There’s been a lot of buzz about going gluten-free the past couple of years. Misinformation about gluten and celiac disease has led people to believe that limiting or eliminating gluten from the diet will speed up weight loss, let you kiss that muffin top goodbye once and for all, and improve your overall health. But some people may not know exactly what gluten is and whether or not eliminating it from their diet will actually be beneficial to them.
In reality, unless you have celiac disease, a gluten free diet won’t make you any healthier or help you reach your weight loss goals quicker. Many nutritionists – and even Dr. Oz – agree that unless you have been diagnosed with celiac disease, eliminating all foods that contains gluten from your diet isn’t a good idea and you may end up nutritionally shortchanged.
Katherine Tallmadge, a dietitian and author of the book Diet Simple, says whole grains, which contain gluten, are a good source of fiber, vitamins and minerals. Gluten-free products are often made with refined grains, and are low in nutrients. If you embrace a gluten-free diet, you’ll end up “eating a lot of foods that are stripped of nutrients,” Studies show gluten-free diets can be deficient in fiber, iron, folate, niacin, thiamine, calcium, vitamin B12, phosphorus and zinc, she said.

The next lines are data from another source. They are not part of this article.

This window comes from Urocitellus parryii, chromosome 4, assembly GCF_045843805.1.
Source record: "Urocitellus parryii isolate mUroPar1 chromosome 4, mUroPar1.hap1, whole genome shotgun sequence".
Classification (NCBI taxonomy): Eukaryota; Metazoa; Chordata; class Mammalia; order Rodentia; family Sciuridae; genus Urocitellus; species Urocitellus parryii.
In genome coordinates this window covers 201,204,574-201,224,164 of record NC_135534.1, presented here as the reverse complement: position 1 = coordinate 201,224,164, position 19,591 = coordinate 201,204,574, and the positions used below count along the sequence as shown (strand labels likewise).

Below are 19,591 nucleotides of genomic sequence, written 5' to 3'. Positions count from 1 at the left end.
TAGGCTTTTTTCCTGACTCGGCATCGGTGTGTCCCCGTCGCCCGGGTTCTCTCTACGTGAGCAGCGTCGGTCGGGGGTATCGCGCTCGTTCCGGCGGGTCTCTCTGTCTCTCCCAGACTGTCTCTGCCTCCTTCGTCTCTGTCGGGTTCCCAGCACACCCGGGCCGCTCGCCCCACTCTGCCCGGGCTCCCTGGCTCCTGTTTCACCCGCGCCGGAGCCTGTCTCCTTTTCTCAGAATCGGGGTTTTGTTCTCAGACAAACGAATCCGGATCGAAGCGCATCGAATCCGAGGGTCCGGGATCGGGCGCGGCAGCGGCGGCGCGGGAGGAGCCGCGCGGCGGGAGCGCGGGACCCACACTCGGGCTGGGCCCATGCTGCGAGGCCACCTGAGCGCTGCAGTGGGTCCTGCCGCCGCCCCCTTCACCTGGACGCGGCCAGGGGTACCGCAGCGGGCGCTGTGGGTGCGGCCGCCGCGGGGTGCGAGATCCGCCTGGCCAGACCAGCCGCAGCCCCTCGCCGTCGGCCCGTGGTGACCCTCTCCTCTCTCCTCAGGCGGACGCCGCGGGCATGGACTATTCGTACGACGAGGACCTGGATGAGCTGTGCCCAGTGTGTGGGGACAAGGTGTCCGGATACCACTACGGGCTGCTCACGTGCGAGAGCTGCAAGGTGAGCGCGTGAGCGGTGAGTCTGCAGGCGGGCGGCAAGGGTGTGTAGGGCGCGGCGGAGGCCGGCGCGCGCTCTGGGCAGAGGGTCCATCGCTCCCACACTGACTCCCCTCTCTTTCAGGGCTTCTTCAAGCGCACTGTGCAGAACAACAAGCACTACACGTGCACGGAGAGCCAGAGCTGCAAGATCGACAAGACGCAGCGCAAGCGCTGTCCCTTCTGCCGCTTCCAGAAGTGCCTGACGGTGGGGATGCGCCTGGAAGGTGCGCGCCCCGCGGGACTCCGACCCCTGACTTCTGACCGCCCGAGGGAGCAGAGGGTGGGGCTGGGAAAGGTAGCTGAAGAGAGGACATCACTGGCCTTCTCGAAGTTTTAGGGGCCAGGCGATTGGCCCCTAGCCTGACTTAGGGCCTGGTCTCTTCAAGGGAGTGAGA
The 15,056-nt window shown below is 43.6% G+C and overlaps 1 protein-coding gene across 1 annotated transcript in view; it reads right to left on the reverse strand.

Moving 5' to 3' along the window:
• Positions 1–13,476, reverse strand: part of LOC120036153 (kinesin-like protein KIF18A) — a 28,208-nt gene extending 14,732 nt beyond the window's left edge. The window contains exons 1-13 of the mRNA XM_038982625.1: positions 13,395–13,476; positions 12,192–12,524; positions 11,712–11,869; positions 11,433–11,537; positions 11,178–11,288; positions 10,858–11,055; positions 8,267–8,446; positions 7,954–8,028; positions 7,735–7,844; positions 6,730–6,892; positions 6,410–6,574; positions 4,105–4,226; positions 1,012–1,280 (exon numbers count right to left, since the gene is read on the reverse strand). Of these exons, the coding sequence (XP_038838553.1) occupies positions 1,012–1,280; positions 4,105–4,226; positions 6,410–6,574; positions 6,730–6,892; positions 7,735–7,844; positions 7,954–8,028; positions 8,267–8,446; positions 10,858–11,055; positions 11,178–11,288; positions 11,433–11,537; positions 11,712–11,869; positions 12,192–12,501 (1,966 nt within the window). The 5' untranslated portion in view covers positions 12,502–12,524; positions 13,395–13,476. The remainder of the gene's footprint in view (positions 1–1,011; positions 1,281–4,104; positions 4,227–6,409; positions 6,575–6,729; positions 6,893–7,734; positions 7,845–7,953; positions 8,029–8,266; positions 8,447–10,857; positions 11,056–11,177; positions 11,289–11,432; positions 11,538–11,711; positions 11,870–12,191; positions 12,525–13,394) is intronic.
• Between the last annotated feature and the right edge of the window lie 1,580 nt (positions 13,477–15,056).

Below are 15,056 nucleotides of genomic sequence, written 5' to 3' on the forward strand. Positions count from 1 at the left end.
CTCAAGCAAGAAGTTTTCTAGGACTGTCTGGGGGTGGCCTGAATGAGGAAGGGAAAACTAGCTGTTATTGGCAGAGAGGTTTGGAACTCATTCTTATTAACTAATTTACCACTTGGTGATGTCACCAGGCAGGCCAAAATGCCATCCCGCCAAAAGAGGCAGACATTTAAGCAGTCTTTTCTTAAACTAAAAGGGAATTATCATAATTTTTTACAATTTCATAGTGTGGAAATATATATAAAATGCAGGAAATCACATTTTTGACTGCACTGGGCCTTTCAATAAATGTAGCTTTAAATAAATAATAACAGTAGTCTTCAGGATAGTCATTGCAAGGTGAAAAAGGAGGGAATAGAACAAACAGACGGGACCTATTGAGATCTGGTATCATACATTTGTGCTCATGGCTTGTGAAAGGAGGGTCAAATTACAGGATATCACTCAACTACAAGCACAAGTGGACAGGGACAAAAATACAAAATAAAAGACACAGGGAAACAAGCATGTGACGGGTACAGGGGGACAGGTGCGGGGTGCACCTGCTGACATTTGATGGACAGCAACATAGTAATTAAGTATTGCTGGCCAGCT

What Is Celiac Disease?
Celiac disease is a digestive disorder triggered by eating the protein gluten. People with celiac disease who eat foods containing gluten experience an immune reaction in their small intestines, causing damage to the inner surface of the small intestine and an inability to absorb certain nutrients.
The primary symptoms of celiac disease include intermittent diarrhea, abdominal pain, and bloating. Some people with celiac disease do not have the typical intestinal distress but instead have other symptoms including irritability or depression, anemia, stomach upset, joint pain, muscle cramps, skin rash, mouth sores, dental and bone disorders, weight loss, general weakness and fatigue.